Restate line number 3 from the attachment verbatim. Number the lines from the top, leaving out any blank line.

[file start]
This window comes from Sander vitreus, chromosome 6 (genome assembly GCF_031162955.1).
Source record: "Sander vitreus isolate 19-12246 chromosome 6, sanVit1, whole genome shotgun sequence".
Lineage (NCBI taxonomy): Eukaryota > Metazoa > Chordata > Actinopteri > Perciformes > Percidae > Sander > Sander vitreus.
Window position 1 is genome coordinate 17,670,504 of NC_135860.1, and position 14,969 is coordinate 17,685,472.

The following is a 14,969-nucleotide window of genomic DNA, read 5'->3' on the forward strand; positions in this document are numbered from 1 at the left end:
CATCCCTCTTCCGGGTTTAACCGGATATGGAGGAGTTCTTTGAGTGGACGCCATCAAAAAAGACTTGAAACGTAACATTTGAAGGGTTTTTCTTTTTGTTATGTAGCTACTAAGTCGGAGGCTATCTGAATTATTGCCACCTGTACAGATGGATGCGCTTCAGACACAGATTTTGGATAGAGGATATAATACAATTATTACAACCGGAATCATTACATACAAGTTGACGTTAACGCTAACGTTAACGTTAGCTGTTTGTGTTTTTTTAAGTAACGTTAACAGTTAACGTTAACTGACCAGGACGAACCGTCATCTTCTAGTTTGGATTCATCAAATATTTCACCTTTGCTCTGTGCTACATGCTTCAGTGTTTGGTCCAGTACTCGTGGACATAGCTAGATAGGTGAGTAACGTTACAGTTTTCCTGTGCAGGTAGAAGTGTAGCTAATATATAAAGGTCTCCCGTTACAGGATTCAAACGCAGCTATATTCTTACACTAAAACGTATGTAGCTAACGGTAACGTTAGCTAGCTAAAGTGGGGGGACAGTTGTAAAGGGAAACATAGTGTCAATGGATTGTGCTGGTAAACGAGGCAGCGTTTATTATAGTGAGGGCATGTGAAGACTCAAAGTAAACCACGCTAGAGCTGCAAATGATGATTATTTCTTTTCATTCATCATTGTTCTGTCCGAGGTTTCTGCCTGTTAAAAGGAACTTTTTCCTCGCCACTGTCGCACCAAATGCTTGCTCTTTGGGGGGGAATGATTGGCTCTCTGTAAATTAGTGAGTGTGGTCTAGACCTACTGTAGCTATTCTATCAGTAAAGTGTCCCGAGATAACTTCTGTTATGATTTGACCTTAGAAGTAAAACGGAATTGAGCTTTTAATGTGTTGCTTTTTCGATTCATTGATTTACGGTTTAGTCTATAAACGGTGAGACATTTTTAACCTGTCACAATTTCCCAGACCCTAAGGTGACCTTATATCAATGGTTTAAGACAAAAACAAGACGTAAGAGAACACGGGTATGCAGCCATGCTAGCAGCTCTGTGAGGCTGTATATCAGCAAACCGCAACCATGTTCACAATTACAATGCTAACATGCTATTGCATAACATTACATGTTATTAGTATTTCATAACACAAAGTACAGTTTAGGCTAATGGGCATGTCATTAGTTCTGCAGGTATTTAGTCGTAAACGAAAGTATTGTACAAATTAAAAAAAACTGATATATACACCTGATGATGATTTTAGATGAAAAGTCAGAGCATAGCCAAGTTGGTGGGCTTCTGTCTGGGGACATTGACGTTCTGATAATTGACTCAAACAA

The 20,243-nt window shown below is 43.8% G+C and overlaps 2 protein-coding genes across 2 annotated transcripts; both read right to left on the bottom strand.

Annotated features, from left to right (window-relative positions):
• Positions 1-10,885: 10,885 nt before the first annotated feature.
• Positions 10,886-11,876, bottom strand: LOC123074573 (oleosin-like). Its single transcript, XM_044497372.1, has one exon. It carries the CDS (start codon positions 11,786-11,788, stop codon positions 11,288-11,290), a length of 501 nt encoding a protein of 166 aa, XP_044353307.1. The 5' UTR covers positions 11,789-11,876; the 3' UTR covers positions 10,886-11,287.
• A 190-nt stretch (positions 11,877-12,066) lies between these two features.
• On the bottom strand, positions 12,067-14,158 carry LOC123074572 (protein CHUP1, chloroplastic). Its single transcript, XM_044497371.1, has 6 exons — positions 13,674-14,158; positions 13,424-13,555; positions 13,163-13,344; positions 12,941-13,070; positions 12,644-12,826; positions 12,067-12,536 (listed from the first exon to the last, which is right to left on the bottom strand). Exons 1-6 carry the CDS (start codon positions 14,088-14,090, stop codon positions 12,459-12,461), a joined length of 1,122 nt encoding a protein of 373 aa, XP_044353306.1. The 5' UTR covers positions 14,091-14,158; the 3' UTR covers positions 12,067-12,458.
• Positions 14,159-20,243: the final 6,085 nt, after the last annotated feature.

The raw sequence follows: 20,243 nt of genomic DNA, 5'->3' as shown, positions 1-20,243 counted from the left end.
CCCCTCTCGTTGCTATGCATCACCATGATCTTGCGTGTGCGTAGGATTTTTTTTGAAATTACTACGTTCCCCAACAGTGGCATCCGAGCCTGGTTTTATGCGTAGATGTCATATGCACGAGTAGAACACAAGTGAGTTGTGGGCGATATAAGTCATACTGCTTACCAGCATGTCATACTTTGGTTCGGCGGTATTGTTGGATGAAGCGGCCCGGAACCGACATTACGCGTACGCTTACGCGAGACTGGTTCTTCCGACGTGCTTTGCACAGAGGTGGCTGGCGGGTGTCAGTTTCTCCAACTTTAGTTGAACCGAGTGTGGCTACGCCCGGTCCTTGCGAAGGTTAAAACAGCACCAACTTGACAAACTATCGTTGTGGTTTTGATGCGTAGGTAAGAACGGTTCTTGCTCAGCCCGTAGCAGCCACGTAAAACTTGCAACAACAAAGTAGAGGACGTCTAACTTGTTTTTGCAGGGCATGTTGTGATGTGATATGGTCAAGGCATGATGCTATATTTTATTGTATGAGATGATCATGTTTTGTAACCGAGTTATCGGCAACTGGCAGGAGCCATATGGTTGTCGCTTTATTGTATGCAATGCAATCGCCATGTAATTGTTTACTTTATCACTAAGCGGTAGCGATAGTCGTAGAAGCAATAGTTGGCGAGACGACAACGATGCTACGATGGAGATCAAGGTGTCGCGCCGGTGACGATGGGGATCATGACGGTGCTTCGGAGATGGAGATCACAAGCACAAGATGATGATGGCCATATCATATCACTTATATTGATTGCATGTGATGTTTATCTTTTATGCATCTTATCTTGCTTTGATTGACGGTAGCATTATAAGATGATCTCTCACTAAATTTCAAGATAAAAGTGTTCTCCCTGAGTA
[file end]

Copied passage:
Lineage (NCBI taxonomy): Eukaryota > Metazoa > Chordata > Actinopteri > Perciformes > Percidae > Sander > Sander vitreus.